Adalbert: That’s true, the name of your band is perfect in its real conciseness, and what’s really interesting, there’s no death or black metal act with such name. I suppose that many corpsepainted blackmetallers will die from melancholy in their forest hermitages, cause someone already invented such “black metal” and misanthropic name as “Orbicide”. But apart from this memorable name, you don’t seem to aspire for public attention, do you? Simple logo, no “industrial” photos with you dressed in cyber clothes and green cyberlocks shot in the abandoned factory of cans, how is it possible?
Adam: Well, I think, that we simply focus on the things we do best. As it comes to visual side of our art, we’re minimalists, such esthetic is very close to our hearts. But promotion is important, some photos might be useful sooner or later. You’ve published an advertisement of “cyber-pants” on your portal, perhaps that’s something for us?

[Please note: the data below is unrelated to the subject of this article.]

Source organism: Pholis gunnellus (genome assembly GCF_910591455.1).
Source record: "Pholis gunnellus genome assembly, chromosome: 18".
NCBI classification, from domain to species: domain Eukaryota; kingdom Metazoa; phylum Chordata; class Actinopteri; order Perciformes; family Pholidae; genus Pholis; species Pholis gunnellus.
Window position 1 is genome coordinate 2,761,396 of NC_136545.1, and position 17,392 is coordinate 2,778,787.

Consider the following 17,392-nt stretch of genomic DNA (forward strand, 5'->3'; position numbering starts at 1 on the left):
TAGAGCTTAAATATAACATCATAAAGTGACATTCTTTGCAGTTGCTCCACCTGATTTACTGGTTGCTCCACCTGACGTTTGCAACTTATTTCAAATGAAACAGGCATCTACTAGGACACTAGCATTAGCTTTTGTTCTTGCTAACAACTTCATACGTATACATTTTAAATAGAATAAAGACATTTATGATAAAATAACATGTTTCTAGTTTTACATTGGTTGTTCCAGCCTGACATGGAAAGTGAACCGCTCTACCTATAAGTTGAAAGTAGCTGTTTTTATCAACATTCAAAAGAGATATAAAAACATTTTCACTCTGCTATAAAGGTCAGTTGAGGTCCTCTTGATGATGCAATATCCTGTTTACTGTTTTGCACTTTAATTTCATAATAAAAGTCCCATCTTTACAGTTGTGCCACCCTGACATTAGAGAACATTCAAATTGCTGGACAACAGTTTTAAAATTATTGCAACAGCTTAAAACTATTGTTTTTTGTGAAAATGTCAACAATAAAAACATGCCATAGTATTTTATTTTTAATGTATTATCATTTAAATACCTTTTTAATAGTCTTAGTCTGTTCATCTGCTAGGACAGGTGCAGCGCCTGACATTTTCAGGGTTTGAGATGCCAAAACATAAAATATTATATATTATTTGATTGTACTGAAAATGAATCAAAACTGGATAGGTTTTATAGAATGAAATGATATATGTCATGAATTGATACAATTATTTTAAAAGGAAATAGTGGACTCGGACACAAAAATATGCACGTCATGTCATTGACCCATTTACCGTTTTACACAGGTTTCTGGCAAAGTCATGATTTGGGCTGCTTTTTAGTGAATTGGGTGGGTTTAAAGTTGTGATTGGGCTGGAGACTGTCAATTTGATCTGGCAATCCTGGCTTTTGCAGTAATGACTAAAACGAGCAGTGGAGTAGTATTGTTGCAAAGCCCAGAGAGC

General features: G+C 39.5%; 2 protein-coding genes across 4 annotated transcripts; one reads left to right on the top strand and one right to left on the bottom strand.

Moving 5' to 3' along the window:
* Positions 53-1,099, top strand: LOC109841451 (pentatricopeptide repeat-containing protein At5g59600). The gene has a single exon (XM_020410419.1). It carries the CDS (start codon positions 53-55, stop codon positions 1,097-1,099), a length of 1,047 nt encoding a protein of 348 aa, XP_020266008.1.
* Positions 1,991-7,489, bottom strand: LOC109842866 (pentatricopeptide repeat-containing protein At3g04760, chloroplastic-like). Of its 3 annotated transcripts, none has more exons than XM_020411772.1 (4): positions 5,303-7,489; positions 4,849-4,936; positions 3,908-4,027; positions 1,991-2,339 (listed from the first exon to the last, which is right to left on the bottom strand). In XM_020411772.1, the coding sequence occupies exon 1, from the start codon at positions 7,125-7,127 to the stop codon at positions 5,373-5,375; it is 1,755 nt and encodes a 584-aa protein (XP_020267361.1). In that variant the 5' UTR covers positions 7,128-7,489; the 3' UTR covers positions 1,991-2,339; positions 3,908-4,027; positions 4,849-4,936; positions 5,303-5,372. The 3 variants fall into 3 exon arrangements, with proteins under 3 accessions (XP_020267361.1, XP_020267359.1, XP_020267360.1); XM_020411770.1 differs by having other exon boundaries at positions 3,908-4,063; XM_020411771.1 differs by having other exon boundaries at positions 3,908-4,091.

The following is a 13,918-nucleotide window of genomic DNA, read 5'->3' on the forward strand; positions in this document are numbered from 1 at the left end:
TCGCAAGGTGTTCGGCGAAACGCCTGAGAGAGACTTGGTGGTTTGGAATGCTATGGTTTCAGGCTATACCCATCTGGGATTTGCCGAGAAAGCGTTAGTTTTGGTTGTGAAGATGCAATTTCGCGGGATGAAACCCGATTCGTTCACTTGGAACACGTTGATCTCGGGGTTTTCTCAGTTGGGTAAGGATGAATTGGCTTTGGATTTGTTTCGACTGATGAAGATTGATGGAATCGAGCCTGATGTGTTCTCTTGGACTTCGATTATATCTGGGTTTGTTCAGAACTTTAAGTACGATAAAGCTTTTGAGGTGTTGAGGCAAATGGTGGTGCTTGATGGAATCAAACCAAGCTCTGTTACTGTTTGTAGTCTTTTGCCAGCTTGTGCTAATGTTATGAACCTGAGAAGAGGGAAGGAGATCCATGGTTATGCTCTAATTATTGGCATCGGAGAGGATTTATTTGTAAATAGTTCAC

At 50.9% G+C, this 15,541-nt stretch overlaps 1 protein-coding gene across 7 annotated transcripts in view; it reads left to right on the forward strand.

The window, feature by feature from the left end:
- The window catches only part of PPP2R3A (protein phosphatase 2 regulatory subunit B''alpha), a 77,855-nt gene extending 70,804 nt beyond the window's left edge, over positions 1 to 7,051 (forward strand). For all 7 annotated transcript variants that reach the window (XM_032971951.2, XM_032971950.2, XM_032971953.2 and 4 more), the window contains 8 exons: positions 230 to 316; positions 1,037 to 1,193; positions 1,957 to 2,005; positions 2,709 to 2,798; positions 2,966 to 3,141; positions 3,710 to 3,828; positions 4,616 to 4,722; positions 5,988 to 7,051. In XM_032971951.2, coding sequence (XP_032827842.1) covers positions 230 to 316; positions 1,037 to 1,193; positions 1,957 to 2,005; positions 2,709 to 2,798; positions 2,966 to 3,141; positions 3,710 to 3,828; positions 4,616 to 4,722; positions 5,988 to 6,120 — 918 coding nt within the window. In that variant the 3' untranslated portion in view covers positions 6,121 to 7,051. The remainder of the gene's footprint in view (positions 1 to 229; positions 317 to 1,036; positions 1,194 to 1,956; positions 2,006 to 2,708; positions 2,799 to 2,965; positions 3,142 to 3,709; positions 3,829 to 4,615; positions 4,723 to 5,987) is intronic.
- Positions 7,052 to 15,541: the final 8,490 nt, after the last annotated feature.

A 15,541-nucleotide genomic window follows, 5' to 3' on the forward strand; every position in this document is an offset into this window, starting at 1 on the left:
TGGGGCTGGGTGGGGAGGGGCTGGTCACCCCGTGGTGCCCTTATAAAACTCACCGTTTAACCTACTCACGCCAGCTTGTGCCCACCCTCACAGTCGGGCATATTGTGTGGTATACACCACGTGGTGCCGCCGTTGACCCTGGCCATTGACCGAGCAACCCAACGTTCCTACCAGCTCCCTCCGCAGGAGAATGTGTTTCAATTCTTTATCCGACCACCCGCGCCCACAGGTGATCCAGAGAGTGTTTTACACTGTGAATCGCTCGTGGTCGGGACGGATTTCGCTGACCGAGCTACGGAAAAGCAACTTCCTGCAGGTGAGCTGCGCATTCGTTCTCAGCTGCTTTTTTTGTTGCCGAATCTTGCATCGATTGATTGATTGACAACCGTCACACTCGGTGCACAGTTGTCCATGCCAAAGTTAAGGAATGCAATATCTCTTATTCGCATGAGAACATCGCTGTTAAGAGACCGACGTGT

Jacek: Rather not, I don’t even imagine, that I could feel well with such form of promotion. Orbicide is a music project, everything else is for me a side effect. And such approach results in minimalism, it’s natural.
Adalbert: Your vision of dark electro sound is very dingy and raw, for me it’s an opposition to dark-disco sound which is very popular nowadays. What really turns you on in such sound?